The board acknowledges that the broadening of a claim effected by a proprietor/respondent in appeal proceedings is generally contrary to the principle of the prohibition of reformatio in peius. However, in the present case, the broadening of claim 1 by the deletion of the particle size characteristic is a reaction of the respondent to the appellant’s objection under A 83. This objection had not been made during the opposition proceedings but has been raised for the first time in the statement of grounds of appeal […].

As outlined in G 1/99 [12-14], it would not be equitable to allow the appellant/opponent to present a new attack and at the same time to deprive the proprietor/respondent of a means of defence. Even though G 1/99 specifically addressed a reaction of the proprietor to an error of judgement by the OD concerning the allowability of an amendment, the equity approach as outlined by the Enlarged Board of Appeal is not limited to the situation specifically dealt with in G 1/99. On the contrary, it covers, in addition to an error of judgement by the OD, other situations involving a change of the factual and/or legal basis on which limitations have been made by the proprietor prior to the appeal by the opponent as the sole appellant (T 1843/09 [2.4.3-4]).

Hence, the present situation, in which the broadening of the claims results from a reaction of the respondent to an objection raised by the appellant for the first time in the appeal proceedings, justifies a deviation from the principle of the prohibition of reformatio in peius. This principle thus does not speak against the admittance of the main request into the proceedings.

[2.2] The only further argument made by the appellant as regards the admissibility of the main request was that no reasons for the filing of this request were given and hence the appellant was not able to properly react to this request. However, the respondent has merely deleted the particle size characteristic which had been objected to by the appellant and by the board in its preliminary opinion. It was thus self-evident that the reason why this amendment was made was to overcome the appellant’s and the board’s objections.

[2.3] The board therefore decided to admit the main request into the proceedings.

Should you wish to download the whole decision, just click here.

The file wrapper can be found here.

Friday, 19 July 2013

T 1343/09 – No Refund


In case you had doubts, Wunderwaffe Article 12(4) RPBA can also be used against a request for reimbursement of search fees.

*** Translation of the German original ***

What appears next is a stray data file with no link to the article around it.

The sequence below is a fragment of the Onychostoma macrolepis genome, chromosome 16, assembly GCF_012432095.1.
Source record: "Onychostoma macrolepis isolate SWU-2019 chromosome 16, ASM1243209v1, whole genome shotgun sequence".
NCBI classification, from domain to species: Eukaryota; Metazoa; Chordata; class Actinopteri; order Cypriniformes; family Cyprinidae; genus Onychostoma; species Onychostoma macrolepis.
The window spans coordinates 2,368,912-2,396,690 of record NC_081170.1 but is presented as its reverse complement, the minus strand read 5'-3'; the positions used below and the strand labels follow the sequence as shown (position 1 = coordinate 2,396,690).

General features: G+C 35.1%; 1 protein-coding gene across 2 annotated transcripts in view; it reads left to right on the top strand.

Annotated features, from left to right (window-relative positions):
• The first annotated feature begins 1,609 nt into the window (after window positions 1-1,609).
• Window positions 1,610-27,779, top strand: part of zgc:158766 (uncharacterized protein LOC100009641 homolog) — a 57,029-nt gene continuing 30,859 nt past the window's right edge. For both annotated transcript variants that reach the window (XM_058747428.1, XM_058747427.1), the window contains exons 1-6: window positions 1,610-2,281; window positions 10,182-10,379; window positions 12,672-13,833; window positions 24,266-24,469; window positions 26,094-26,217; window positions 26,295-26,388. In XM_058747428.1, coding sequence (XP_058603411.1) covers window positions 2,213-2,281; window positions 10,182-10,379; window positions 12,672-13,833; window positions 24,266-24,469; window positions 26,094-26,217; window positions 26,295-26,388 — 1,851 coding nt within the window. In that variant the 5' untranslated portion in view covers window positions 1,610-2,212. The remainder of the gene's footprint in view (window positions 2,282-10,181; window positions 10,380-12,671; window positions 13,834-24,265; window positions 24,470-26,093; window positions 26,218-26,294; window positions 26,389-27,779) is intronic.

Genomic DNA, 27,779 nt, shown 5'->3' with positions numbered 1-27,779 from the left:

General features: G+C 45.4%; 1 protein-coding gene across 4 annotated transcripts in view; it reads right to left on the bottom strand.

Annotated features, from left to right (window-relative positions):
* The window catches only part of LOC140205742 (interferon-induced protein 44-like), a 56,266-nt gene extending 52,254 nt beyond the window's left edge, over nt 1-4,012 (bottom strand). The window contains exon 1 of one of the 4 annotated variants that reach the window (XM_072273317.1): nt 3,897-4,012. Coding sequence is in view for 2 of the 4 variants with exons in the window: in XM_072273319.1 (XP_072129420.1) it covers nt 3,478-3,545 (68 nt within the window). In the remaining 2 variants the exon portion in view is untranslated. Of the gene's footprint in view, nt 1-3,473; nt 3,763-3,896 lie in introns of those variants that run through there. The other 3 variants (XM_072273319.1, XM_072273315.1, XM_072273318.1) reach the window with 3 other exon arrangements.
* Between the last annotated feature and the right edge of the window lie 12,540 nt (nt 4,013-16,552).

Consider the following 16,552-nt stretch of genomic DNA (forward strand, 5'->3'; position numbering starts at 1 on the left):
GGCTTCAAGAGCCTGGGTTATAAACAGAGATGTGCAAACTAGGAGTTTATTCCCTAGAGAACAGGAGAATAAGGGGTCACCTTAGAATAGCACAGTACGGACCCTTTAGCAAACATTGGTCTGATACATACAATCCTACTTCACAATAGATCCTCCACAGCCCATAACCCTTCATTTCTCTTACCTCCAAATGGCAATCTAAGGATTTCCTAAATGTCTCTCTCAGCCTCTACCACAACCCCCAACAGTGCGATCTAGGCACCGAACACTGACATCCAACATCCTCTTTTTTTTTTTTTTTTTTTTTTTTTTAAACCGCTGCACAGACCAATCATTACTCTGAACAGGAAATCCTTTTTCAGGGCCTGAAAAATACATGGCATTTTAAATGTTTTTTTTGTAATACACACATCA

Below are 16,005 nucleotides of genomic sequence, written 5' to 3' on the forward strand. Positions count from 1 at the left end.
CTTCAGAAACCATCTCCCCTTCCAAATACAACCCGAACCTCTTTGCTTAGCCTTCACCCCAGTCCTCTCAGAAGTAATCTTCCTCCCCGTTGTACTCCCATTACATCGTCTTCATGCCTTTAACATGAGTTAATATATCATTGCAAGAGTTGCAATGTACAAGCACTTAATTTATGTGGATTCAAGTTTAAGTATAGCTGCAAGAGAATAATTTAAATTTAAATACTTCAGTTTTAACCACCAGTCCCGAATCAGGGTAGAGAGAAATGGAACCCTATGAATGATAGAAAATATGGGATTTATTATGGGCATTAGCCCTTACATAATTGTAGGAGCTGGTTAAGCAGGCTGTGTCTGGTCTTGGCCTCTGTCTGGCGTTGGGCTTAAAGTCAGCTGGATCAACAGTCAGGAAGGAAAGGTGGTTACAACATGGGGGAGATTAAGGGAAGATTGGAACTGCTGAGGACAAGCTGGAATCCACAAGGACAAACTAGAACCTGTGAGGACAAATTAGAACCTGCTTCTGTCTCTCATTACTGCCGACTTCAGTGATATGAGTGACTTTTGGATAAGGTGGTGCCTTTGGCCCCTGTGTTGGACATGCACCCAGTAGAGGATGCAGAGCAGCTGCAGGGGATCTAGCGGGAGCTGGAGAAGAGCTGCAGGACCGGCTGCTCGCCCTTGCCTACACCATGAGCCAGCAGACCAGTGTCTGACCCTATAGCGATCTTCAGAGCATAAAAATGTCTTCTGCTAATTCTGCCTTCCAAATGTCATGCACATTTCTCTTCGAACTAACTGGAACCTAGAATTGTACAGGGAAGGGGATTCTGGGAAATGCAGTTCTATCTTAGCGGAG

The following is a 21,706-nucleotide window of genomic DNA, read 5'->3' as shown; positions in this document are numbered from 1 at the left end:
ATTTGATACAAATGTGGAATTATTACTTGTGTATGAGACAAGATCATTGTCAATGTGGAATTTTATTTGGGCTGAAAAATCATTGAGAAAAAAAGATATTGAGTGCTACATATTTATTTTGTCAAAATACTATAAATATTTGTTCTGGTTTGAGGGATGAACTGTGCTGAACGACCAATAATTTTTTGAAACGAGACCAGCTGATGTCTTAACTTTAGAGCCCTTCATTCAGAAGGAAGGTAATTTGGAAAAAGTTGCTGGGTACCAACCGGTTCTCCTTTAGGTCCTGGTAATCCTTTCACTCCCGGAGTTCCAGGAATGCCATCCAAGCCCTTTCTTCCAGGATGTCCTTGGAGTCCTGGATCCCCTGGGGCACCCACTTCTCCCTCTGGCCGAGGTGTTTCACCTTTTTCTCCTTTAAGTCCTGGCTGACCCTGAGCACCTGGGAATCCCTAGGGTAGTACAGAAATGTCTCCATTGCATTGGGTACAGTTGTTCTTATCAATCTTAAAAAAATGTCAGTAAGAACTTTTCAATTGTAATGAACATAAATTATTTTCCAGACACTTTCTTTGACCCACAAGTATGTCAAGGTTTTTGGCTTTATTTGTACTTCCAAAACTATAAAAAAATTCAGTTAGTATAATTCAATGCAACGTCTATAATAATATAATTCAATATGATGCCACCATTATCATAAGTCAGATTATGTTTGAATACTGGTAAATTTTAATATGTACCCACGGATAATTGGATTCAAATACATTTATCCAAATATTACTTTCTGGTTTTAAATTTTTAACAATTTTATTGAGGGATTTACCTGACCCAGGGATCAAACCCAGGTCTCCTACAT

[4.1] Pursuant to R 64(2) a request for reimbursement of a further search fee has to be filed during the examination of the European patent application.

According to the minutes of the oral proceedings held on January 28, 2009, before the Examining Division (ED), this has not been done. Point 5 of the minutes states: “After a short deliberation the Chairman asked whether the applicant intended to maintain the request for reimbursement of the additional search fees that had been paid …. The representative answered in the negative.”

Thus the ED has correctly stated in its decision that there was no corresponding request on file.

[4.2] Although the Board, pursuant to Article 12(4) RPBA, shall take into account everything presented [by the applicant] together with the appeal and the statement of grounds of appeal, the same provision entitles the Board to hold inadmissible facts, evidence or requests which could have been presented or were not admitted in the first instance proceedings. This is all the more true for requests that have been withdrawn during the first instance proceedings (cf. T 361/08 [13]).

The admission of a request for reimbursement of further search fees that had been paid would lead to the Board dealing with the corresponding questions for the first time in appeal proceedings or remitting the case to the first instance (A 111(1)). However, admitting the present request, which had at first been withdrawn, at such a late stage would go against the duty of procedural economy in appeal proceedings. Moreover, the appellant has not given any reasons justifying its request.

The question of whether the request before the Board was filed in due time within the meaning of R 64(2) may remain unanswered.

Thus the Board, duly exercising its discretion, does not admit the request for reimbursement of further search fees that had been paid into the proceedings.

Should you wish to download the whole decision (in German), just click here.

The file wrapper can be found here.

Friday, 28 June 2013

T 433/11 – Cistus Et Al


Both the patent proprietor and the opponents filed an appeal after the Opposition Division had maintained the patent in amended form.

The decision contains some interesting bits and bites.

Among other things, the novelty of claim 1 of the main request was discussed. This claim read:
Use of Cistus for producing a composition having an antiviral activity directed against rhinoviruses for inhibiting the infectiousness of rhinoviruses  for the prophylaxis and/or treatment of common cold diseases, wherein the common cold disease comprises a primary infection, caused by rhinoviruses. (additions with respect to claim 1 as granted are underlined)
*** Translation of the German original ***